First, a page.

I Know You're Going to be Happy: A Story of Love and Betrayal by Rupert Christiansen
|I Know You're Going to be Happy: A Story of Love and Betrayal by Rupert Christiansen|
|Reviewer: Sue Magee|
|Summary: Daily Telegraph opera Critic Rupert Christiansen looks back on his parent' marriage which began with such igh hopes and ended so badly.|
|Buy? Maybe||Borrow? Yes|
|Pages: 176||Date: March 2013|
|Publisher: Short Books|
Kathleen Lyon, whose family were respectable and hard working but with no claim to celebrity other than a distant relationship to the Earl of Clanmorris married Michael Christiansen, scion of a newspaper family, in a fashionable London church in 1948. Both were talented and successful journalists and they were very much in love. I know you're going to be happy, wrote a senior Fleet Street figure and Rupert Christiansen wryly points out that this was too tempting to fate. There were two children of the marriage and when Rupert was four and his sister Anna just a few months old Michael Christiansen announced to the family that a photographer from his paper would be coming to take pictures of them all that afternoon - and he then told his wife that their eleven-year marriage was over and he was leaving to live with his secretary.
It left, as you might expect, a deep scar on Rupert (named after the comic strip character) and there's a sense that I Know You're Going To Be Happy is an attempt to rid himself of baggage which he has carried all his life. It's ostensibly a look at the marriage, but Michael Christiansen is, at best, a shadowy image known to his son only through other people and the desertion left his mother hardened and with little confidence in herself. Christiansen's writing is elegant and polished - a pleasure to read - and the story he tells makes for compulsive reading, but nothing can disguise the fact that he's telling a story the facts of which are not completely clear to him or probably to anyone else still alive.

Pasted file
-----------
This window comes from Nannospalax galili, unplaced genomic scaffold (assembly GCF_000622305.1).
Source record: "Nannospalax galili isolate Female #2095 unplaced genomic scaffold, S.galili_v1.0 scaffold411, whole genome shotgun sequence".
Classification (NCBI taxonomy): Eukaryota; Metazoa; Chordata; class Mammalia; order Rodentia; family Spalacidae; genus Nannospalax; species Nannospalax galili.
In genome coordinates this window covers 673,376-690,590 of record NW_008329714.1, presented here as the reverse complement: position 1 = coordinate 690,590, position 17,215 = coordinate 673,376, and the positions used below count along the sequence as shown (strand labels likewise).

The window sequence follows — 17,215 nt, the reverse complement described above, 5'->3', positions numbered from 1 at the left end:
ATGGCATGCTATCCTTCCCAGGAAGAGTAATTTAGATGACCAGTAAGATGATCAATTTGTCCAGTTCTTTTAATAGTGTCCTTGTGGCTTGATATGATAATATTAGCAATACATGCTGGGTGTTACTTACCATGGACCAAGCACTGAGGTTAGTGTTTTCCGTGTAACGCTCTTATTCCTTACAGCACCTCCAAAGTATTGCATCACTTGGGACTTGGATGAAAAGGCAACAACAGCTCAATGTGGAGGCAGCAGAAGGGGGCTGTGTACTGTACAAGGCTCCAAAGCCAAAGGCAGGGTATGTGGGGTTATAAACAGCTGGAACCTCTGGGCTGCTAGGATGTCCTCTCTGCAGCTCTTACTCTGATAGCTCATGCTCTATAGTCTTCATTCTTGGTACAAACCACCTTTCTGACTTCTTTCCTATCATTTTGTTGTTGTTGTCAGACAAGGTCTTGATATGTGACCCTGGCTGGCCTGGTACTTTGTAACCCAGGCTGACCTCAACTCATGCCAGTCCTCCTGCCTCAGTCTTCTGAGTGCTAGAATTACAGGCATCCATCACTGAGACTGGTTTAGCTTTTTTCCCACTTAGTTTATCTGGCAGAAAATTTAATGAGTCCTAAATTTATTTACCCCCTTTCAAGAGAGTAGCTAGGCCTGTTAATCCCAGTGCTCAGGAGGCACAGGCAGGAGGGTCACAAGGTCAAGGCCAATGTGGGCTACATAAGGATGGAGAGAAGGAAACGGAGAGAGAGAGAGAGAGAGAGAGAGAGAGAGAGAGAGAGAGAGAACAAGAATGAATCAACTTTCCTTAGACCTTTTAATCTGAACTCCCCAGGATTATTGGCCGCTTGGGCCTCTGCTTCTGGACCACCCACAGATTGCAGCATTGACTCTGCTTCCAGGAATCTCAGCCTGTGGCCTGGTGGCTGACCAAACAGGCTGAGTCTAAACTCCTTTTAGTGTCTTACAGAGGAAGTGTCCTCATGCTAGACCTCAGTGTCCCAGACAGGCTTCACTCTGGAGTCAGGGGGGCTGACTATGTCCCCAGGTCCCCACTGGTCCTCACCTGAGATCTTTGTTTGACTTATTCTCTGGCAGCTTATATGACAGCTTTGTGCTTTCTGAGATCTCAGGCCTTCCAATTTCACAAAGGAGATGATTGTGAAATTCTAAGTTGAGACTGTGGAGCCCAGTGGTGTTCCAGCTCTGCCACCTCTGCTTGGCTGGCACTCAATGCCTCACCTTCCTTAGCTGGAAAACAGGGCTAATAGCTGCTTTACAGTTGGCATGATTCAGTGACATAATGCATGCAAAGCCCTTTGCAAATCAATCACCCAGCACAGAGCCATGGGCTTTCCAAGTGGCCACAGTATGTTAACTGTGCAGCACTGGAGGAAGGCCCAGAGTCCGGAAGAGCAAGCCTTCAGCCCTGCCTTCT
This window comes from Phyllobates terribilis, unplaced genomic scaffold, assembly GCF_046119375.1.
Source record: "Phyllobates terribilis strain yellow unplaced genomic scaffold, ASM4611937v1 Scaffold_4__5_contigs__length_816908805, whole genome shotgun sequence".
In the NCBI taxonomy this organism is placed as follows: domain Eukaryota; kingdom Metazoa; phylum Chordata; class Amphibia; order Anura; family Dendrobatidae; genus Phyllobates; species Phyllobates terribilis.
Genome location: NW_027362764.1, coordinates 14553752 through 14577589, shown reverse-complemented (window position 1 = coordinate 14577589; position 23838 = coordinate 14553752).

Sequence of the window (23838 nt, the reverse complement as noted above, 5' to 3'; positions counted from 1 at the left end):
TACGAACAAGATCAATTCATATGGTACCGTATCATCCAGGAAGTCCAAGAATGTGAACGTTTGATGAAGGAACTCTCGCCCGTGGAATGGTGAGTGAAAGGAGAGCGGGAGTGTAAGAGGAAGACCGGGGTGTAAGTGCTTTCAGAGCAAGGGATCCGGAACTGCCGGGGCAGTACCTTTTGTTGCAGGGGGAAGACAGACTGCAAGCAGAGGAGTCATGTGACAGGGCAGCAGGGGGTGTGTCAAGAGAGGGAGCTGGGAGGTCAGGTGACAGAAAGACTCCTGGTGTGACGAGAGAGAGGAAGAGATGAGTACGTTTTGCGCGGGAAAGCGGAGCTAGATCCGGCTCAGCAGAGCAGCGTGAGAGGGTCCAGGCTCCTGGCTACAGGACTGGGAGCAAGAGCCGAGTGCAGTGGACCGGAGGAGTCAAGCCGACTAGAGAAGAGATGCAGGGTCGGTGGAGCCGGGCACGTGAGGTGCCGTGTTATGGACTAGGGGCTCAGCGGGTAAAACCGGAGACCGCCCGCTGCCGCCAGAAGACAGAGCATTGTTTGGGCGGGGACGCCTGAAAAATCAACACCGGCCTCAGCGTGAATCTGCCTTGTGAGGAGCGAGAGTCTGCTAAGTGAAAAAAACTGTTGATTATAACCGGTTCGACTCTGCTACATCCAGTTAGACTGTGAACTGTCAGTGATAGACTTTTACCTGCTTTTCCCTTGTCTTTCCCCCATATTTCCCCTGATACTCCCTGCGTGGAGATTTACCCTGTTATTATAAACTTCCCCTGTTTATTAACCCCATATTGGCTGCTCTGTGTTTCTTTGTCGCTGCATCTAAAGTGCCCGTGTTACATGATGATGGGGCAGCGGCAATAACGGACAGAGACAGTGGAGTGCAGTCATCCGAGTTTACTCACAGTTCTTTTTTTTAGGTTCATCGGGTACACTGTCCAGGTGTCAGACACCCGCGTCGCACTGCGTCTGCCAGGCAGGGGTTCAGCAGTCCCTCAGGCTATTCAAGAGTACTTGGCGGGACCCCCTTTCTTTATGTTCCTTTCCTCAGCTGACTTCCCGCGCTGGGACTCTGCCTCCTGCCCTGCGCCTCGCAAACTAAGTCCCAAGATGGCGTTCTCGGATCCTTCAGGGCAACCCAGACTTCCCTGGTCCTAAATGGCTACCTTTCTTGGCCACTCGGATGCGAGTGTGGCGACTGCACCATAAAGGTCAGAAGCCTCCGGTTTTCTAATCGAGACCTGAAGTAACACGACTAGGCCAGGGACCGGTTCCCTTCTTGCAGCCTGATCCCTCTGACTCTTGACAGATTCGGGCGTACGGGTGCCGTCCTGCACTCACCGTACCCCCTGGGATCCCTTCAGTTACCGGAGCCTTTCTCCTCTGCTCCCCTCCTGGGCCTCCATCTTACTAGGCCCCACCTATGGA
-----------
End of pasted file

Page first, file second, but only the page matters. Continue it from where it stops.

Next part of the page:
He's remarkably fair to his father - in the circumstances - with only the agonising over the note to go with the flowers for his father's funeral suggesting the depths of his ill will. Understandably he's easier on his mother, recognising the effect his father's betrayal had on her and understanding too the social stigma attached to divorce in the sixties and seventies. But he's not entirely kind to her or to those close to her. She was in a relationship with an American maritime lawyer and Christiansen regretted that it didn't become permanent. I could understand his feeling that he and his sister might well have had a better life. But then he upset me. He quotes from an intimate letter sent to her by the generous lawyer and describes his feelings about prying into this correspondence and ambivalence about exposing such private feelings. It didn't stop him from reproducing the letter overleaf though.
It's an easy read and entertaining about attitudes in the sixties and the seventies but at the end I was left with the feeling that the author probably benefited more from the writing of it than I did from the reading. I'd like to thank the publishers for sending a copy to the Bookbag.
For more of the sixties and seventies and attitudes to marital infidelity we think you might enjoy Relish: My Life on a Plate by Prue Leith.
You can read more book reviews or buy I Know You're Going to be Happy: A Story of Love and Betrayal by Rupert Christiansen at Amazon.co.uk
You can read more book reviews or buy I Know You're Going to be Happy: A Story of Love and Betrayal by Rupert Christiansen at Amazon.com.
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